parsnips are good but i rarely have them. Saute on low just to give some heat and soften, not browning. Takes 20-30 min. Add water 2 inches below veg level, (veggies will sweat liquid soon), add a large fresh or fresh frozen tomato, chopped, or 2 med, or a dozen cherry toms. Bring to a simmer, don't boil. Keep it low and slow for about an hour and add course chopped parsley with stems, simmer another 1/2-1hr. Boiling for a long time can cause some bitterness. I don't add any dried spices or salt/blk pepper. I like to add any spices and other veggies when my stock becomes a final dish later on.
(I add a fresh hot pepper early on but that is optional.)
If your veggies are not soft and under water level after an hour, add a bit more water.
Strain, chill quickly, and freeze. It makes a nice rich broth/stock about the color of ac vinegar.
I freeze in pint containers. 1 pint i usually need right away and may fridge another, but no longer than 24 hrs. It thaws so quickly it is best fresh or frozen. I just run the container under warm water until it releases and add the frozen stock right into lightly sauteed veggies for that meal choice. Last night i used a pint in a sweet potato coconut curry. Added lots of veggies. Last week a corn chowder, and a mixed dark greens, mushroom and lentil soup.
Once you get a basic broth that you like, less garlic, more onion or tomato, etc., it can become a hundred different soups or stews very quickly.

Expensive ingredients like leeks, lemongrass, snap peas, kale, i like fresh cooked flavor anyway.
(expensive in the winter with the garden under snow).

    Bookmark   February 24, 2014 at 7:56AM
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I know there will be plenty of objections to my suggestion:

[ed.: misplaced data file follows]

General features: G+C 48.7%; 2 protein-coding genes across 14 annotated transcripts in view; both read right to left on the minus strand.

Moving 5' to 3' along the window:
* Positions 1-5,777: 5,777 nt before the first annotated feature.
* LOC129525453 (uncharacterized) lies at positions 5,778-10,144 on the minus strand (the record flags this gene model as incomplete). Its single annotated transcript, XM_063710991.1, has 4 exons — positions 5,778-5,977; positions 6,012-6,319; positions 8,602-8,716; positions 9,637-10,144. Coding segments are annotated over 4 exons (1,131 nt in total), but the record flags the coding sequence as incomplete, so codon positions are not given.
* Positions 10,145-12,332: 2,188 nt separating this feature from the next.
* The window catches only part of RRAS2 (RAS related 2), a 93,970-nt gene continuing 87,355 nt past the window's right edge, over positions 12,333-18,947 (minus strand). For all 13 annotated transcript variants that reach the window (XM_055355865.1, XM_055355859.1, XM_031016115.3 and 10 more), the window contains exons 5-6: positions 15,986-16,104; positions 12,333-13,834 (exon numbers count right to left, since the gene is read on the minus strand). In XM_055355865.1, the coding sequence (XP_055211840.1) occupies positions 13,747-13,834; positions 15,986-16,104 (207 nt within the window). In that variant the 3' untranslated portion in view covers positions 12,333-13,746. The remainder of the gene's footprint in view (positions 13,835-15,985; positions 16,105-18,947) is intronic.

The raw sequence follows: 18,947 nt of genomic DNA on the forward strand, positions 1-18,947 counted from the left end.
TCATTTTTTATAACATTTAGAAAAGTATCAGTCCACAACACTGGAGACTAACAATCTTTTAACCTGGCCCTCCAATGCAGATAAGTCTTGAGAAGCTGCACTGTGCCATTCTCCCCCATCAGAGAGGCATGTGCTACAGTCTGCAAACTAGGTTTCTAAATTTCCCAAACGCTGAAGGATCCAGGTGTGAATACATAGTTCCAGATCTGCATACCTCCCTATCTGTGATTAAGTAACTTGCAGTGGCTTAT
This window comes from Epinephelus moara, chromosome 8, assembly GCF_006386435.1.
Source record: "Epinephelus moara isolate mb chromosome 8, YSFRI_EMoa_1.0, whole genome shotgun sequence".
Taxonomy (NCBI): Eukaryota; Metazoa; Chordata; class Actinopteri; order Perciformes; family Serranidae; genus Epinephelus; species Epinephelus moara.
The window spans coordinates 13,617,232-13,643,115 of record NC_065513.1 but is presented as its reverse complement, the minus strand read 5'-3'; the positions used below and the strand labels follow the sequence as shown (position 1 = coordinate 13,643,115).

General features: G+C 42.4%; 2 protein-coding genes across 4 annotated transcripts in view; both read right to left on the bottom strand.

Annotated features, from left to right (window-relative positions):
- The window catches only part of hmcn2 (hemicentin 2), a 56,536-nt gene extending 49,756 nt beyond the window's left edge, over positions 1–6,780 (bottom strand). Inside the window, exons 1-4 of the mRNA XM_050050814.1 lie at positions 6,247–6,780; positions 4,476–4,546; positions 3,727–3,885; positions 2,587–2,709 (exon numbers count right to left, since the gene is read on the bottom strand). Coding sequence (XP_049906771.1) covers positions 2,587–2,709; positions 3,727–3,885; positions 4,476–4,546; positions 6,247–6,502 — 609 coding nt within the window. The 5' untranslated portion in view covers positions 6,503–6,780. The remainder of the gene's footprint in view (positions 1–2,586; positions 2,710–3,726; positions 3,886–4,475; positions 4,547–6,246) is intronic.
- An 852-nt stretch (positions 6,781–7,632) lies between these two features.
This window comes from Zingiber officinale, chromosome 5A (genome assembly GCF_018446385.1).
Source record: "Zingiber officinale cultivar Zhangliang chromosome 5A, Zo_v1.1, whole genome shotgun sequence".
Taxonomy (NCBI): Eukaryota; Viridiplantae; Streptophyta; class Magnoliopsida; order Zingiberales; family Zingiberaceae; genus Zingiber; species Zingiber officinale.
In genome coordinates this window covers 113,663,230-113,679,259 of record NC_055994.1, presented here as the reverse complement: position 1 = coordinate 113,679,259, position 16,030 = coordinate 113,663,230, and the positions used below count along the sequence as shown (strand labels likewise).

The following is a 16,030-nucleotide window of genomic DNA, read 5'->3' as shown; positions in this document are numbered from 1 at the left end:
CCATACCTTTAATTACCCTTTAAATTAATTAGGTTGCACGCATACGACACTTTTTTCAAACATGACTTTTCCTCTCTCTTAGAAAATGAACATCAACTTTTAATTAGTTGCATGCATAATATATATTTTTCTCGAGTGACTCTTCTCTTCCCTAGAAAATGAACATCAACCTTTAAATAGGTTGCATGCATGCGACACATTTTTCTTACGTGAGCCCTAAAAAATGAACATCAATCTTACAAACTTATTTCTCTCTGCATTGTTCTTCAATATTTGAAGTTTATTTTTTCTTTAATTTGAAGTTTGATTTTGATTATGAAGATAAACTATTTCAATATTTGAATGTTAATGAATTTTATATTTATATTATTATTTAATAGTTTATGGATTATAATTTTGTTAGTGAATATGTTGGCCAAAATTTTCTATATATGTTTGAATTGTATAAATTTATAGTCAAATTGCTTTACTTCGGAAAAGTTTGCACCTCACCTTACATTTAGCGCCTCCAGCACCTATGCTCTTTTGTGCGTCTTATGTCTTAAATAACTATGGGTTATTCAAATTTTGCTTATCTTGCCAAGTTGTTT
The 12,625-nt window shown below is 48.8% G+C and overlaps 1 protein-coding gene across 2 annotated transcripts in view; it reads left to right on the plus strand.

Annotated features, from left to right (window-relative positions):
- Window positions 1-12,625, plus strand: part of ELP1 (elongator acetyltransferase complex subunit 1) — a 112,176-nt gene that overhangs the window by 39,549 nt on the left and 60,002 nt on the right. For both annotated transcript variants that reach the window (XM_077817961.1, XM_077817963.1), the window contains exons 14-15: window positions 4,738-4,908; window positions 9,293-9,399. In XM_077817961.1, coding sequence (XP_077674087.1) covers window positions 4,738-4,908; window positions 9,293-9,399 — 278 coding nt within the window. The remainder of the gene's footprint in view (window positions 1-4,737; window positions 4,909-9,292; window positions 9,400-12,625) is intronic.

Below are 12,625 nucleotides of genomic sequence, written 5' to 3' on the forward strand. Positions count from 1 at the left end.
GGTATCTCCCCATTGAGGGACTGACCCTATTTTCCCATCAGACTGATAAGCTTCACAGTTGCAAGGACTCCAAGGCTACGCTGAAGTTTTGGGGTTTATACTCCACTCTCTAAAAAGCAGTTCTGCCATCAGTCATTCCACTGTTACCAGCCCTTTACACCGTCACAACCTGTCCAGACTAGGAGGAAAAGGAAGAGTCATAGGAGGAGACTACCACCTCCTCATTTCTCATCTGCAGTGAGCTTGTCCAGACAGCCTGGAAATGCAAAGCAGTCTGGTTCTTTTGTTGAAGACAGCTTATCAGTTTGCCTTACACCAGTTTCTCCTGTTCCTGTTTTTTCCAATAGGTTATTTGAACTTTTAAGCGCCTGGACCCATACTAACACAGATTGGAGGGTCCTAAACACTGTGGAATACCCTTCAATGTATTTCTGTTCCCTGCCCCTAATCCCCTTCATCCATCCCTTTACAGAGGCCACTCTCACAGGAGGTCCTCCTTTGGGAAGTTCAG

After you have spent time and money to make a big pot of broth and it is not tasting good, what do you do?

Don't throw it out!!!

Most of the time a 1/2 teaspoon of MSG will fix it.

Don't use bouillon cubes. They may be meat based.

I personally do not consider small quantity of MSG occasionally will do you any harm


    Bookmark   February 24, 2014 at 8:11AM
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sunnibel7 Md 7

Dcarch brought up the subject I was going to add to this discussion: glutamate. The savory flavor in meat broths is due in large part to the glutamate in the meat. Some good vegetarian sources of glutamate are tomatoes, mushrooms, fermented things like soy sauce and miso, and roasting brings out more of the glutamate in all veggies. Parmesan cheese is a good source too, although the OP doesn't want that, others might. So MSG also works.

I'm not really saying anything that wasn't said before, just providing a why to some of those suggestions.

    Bookmark   February 24, 2014 at 11:00AM
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I've been a vegetarian for 15+ years now so I've tried a lot of vegetable broth. I know you're asking for recipes, and I can't really help with that as I don't make my own broth. But in case you are looking for another option, I can recommend a few.

I generally don't like packaged vegetable broth as I find the carrot taste to be overwhelming. I do however like the Rapunzel Vegetable Bouillon with Herbs, which makes a very light, nice broth (I usually use it double strength). The Better Than Bouillon in the No Chicken and No Beef flavors are also really good. They have a mushroom and a vegetable one as well, and they are both good but I like the faux meat flavor ones better.

Both can be a little hard to find in a regular grocery store (I usually get mine at Sprouts or Whole Foods) but Amazon has both.

    Bookmark   February 24, 2014 at 11:50AM